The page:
Raphanus sativus



Raphanus sativus

L. 1753

pronounced: RAFF-an-uss sat-EYE-vuss

(Brassicaceae — the mustard family)


common name: radish

Raphanus was the Roman name for the radish; the word had been borrowed from the Greek ραφανις (raphanis), their name for the plant, which means ‘quickly appearing’. Sativus is Latin for ‘cultivated’. Our English word ‘radish’ comes, via the French radis, from the Latin word radix, a root.

The radish was a well-established crop in ancient Greek and Roman times, but it is not known when and where it was first cultivated. It is the ideal crop with which to introduce children to gardening. The seeds germinate with a few days, and the roots are big enough to harvest within a few weeks. Radishes are typically red and round, but cultivars are available to give white, pink, or purple radishes. There are literally hundreds of varieties, coming in a wide range of colours and shapes. Some are very mild, while others will make the eyes water.

Radishes are rich in ascorbic acid, folic acid and potassium. They are a good source of vitamin B6, riboflavin, magnesium, copper and calcium, and are low in calories, most of which come from carbohydrates, making them a very filling food for their calorific value. The most commonly eaten portion is the taproot, although the entire plant is edible, and the tops can be used as a leaf vegetable. The root is usually eaten raw, although tougher specimens can be steamed. The raw flesh has a crisp texture and a pungent peppery flavour caused by glucosinolates and the enzyme myrosinase, which combine when chewed to form allyl isothiocyanates, also present in mustard and horseradish.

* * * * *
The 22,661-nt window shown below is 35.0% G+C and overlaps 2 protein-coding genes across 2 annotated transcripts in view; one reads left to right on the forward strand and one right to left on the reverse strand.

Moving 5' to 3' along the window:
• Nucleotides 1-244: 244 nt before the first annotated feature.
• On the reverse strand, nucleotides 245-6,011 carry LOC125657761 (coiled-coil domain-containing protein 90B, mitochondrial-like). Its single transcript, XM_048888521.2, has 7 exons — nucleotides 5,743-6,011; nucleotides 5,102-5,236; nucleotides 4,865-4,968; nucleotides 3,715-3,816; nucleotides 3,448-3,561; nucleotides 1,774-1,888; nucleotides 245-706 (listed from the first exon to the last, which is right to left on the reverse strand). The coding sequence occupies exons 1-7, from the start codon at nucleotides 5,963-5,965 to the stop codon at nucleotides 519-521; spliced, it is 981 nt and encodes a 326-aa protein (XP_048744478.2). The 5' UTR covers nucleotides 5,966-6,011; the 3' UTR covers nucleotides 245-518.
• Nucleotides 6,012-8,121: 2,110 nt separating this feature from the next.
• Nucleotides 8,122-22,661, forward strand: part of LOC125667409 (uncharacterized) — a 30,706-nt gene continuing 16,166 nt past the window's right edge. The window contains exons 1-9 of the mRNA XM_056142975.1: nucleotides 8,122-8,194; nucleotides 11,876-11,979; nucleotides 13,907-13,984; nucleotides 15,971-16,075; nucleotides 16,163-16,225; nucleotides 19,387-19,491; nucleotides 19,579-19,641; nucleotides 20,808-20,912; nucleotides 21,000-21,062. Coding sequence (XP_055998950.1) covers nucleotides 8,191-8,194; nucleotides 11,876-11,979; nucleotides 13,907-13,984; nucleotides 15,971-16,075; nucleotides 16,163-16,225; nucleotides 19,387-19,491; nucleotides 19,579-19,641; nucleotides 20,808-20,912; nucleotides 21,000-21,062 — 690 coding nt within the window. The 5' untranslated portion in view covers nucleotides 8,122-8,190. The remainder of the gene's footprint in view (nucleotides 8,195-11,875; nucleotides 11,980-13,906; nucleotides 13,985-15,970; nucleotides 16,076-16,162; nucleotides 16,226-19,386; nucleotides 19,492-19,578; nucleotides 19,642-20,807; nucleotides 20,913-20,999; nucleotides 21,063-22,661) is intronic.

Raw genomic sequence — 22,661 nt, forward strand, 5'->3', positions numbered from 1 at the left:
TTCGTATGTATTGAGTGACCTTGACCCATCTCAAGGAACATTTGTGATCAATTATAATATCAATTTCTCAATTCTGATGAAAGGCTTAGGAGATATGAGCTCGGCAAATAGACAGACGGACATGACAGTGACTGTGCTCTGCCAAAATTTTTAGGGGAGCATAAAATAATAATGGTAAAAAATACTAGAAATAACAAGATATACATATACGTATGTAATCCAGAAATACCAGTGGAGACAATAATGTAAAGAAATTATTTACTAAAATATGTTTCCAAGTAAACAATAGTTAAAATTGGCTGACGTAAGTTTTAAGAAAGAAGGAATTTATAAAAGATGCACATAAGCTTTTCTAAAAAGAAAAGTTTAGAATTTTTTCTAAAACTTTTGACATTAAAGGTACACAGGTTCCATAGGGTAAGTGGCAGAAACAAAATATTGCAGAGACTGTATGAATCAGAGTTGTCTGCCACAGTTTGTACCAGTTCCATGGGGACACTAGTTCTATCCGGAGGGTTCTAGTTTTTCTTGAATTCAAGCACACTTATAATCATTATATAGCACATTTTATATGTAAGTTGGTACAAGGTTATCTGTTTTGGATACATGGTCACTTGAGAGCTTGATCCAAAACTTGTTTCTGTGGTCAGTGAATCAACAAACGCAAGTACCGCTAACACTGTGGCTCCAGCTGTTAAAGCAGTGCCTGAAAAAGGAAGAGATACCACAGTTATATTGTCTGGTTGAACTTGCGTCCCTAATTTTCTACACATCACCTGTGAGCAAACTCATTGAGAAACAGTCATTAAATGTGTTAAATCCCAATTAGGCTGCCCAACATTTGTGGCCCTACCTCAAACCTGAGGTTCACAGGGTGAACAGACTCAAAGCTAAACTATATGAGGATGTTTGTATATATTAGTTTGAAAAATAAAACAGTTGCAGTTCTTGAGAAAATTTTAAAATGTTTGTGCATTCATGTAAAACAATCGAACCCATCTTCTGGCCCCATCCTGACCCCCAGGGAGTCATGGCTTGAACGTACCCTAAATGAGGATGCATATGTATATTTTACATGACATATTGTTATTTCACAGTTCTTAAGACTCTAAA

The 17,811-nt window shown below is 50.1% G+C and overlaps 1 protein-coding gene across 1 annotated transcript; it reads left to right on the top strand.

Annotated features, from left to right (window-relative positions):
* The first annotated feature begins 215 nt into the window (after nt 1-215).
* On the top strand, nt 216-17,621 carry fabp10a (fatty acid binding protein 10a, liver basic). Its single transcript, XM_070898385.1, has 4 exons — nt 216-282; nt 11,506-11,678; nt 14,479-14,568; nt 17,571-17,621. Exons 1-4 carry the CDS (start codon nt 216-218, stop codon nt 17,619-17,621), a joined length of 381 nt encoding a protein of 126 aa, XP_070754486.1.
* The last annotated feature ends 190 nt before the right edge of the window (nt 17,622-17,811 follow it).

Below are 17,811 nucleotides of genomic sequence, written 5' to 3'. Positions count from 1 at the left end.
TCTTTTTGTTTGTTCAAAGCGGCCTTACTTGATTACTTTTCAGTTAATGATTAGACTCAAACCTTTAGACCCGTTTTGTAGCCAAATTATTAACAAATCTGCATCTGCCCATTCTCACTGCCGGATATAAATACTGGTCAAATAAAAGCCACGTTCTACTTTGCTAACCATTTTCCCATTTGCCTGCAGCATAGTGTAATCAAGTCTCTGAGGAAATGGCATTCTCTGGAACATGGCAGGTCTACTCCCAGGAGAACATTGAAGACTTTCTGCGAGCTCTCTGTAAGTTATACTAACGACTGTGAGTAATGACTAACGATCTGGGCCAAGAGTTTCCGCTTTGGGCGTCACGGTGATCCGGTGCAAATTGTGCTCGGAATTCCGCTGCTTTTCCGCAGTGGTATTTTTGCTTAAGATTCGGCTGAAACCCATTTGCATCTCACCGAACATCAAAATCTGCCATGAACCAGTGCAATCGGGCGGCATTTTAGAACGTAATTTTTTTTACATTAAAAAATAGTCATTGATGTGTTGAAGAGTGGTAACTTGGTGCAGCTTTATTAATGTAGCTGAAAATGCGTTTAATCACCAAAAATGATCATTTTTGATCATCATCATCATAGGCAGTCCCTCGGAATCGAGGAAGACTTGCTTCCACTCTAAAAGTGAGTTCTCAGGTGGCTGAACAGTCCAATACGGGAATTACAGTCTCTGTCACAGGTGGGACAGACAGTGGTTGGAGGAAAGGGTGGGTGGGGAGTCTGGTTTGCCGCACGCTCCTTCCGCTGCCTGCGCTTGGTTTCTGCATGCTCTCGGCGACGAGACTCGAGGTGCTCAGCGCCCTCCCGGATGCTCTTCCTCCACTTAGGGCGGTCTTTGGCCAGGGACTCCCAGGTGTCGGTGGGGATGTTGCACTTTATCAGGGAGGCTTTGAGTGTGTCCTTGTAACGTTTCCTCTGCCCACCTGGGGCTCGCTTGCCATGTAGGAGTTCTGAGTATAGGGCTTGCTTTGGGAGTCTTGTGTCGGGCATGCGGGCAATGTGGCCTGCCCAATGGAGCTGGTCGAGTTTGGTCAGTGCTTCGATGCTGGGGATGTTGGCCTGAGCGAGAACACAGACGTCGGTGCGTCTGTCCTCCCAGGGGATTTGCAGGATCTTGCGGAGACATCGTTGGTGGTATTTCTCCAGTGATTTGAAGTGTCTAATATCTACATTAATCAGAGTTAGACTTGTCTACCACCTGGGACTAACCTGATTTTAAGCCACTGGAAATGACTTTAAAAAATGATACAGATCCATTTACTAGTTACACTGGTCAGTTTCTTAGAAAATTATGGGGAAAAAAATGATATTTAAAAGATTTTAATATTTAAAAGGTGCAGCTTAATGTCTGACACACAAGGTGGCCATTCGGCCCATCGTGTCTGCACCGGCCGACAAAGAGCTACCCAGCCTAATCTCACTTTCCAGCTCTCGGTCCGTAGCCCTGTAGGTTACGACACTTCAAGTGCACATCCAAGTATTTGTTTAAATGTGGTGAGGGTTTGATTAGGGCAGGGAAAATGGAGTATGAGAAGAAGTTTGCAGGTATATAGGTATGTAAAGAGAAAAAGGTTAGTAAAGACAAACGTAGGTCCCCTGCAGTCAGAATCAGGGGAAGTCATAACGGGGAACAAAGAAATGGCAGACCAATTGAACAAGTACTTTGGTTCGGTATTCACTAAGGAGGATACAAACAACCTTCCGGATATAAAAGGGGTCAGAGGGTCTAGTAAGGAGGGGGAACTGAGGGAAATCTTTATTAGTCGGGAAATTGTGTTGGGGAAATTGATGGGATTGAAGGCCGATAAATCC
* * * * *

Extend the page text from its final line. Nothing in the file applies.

Here is a selection of cultivars:

       • ‘April Cross’ is a giant white radish hybrid.
       • ‘Cherry Belle’ is a bright red-skinned round variety with a white interior. It is popular in the USA.
       • ‘Champion’ looks like ‘Cherry Belle’, but is larger (about 5 cm) with a milder flavour.
      • ‘Snow Belle’ is an all-white variety similar in shape to ‘Cherry Belle’.
      • ‘White Icicle’, sometimes called just ‘Icicle’, is a white carrot-shaped variety, 10 – 12 cm long, that dates back to the 16th century. It slices easily, and has better-than-average resistance to pithiness.
      • ‘French Breakfast’ is an elongated red-skinned radish with a white splash at the root end. It is typically slightly milder than other summer varieties, but is amongst the quickest to turn pithy.
      • ‘Plum Purple’ is a purple-fuchsia radish that tends to stay crisper longer than others.
      • ‘Gala’ and ‘Roodbol’ are two varieties popular in the Netherlands as a breakfast dish, thinly sliced on buttered bread.
      • ‘Easter Egg’ is not an actual variety, but a mix of radishes with different skin colours, typically including white, pink, red and purple radishes. Sold in markets or seed packets under the name, the seed mixes can extend the length of the harvest, as different varieties will mature at different times.

Among the caterpillars that feed on radish plants are those of the Green Cutworm Neumichtis saliaris and the Diamond Back Moth Plutella xylostella.


Photographs taken at Picnic Bay 2010, 2012
Page last updated 22nd March 2019